Here’s What We Thought Earth Would Look Like from Space | Smart News | Smithsonian
Current Issue
September 2014  magazine cover
Subscribe

Save 81% off the newsstand price!

Keeping you current

Here’s What We Thought Earth Would Look Like from Space

Before we actually went to space, we had some ideas about what Earth might look like

smithsonian.com

These days, we have a lot of images of Earth from space. Which is awesome. But before we went to space, we had some ideas about what Earth might look like, too.

Recently, the Library of Congress featured a few of those images on its blog.Here’s one from 1874, in a book called The Moon: Considered as a Planet, a World, and a Satellite.

Trevor Owens, a special curator for the library’s Science Literacy Initiative writes:

The images in this book are mostly photographs of plaster models based on observations of amateur astronomer James Nasmyth. Most of the images in this book are modeled on their direct observations, but this one represents the view of the Earth from the moon. Part of considering the moon as a world, a place like Earth, required this kind of shift in perspective. Seeing the Earth eclipse the sun from the Moon makes it feel much more like a real world.

In 1893, the book Astronomy for Beginners featured this image of Earth from an unnamed viewpoint in their chapter on “Visitors.”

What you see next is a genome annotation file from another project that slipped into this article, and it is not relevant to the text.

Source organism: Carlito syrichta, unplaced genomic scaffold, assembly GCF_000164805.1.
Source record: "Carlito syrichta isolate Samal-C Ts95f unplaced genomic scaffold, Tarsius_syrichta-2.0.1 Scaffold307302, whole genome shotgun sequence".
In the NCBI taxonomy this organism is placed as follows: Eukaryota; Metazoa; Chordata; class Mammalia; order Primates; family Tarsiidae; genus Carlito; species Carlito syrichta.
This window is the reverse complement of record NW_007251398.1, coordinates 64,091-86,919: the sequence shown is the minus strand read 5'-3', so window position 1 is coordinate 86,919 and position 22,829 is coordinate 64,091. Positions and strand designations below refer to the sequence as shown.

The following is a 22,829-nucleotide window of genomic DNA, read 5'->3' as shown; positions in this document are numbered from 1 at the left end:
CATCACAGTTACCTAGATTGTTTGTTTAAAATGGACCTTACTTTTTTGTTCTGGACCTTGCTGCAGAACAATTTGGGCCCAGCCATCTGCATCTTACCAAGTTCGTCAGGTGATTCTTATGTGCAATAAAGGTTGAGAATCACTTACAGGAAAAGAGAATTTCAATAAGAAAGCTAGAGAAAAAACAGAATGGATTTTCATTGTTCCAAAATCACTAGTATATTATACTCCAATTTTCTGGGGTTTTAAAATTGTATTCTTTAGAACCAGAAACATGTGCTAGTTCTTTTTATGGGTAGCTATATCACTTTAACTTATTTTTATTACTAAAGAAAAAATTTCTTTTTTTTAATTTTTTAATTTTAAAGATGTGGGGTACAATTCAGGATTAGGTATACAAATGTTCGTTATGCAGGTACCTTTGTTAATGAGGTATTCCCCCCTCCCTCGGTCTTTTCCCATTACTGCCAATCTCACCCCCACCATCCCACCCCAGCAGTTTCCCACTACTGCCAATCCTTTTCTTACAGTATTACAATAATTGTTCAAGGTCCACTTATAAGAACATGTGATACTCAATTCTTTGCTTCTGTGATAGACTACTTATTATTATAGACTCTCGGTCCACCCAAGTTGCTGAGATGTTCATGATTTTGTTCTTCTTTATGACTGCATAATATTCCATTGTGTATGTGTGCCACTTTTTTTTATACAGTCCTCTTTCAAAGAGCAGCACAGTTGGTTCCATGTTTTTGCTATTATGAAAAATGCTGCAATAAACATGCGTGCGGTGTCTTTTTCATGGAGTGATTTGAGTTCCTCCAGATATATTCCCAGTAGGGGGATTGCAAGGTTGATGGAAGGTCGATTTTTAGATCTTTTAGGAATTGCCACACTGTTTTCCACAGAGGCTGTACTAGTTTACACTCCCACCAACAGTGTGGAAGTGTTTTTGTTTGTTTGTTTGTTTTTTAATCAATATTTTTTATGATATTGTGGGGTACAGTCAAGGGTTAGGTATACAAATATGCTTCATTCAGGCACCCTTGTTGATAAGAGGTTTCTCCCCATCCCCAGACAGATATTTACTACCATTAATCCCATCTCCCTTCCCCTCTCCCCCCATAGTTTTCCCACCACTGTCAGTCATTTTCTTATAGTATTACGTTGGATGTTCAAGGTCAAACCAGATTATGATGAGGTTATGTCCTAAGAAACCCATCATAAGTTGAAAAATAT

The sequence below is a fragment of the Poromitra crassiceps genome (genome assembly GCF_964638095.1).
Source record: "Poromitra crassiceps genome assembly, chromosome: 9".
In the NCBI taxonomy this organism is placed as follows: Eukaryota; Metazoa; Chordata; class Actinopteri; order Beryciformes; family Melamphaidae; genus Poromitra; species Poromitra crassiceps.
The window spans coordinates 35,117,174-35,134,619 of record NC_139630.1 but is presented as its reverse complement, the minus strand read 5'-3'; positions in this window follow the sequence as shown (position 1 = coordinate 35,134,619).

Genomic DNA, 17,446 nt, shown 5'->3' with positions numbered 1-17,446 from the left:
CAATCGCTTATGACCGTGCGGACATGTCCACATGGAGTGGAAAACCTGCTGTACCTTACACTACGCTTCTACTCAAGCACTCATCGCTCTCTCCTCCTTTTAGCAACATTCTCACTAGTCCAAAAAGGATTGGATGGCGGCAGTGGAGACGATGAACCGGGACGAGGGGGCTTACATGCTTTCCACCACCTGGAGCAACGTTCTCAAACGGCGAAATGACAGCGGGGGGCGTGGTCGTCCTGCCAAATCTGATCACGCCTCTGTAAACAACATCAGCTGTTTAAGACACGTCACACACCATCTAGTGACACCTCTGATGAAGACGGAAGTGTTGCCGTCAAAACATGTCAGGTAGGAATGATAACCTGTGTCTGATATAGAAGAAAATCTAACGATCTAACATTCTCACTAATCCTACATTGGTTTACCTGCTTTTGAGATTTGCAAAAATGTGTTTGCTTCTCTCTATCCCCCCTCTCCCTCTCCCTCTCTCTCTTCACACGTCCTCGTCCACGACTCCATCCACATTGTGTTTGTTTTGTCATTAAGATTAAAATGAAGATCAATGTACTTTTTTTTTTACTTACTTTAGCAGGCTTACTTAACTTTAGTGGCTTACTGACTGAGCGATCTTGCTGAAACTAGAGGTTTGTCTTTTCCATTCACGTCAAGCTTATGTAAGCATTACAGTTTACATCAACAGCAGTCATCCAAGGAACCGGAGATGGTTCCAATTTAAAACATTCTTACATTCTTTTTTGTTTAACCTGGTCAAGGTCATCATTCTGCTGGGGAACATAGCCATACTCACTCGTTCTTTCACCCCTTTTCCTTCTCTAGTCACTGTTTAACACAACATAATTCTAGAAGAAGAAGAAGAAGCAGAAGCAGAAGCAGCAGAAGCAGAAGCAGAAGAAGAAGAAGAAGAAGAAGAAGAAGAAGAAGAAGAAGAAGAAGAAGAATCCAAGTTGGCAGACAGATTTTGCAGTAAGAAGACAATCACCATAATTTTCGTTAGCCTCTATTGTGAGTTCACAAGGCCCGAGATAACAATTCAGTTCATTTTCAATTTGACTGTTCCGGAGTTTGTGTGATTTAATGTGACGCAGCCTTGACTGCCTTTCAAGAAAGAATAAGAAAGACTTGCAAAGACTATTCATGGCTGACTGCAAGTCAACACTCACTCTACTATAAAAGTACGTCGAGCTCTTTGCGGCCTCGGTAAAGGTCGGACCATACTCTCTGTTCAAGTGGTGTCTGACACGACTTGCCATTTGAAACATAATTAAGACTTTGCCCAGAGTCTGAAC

In 1898, the book The Story of the Sun, Moon, and Stars included this image of the Earth seen from the moon.

Here, we have an image from Camille Fammarion from 1904. The little arrow points to Earth as it might look from the surface of Mercury:

In 1920, the science fiction book A Trip to Mars included this illustration of Earth from the red planet:

And here, for context, is what the Earth looks like from the moon, taken by the Apollo 8 crew in 1968.

Image: NASA

More from Smithsonian.com:

Earth from Space
Beautiful New Earth-From-Space Footage from NASA

Tags
About Rose Eveleth
Rose Eveleth

Rose Eveleth is a writer for Smart News and a producer/designer/ science writer/ animator based in Brooklyn. Her work has appeared in the New York Times, Scientific American, Story Collider, TED-Ed and OnEarth.

Read more from this author |

Comment on this Story

comments powered by Disqus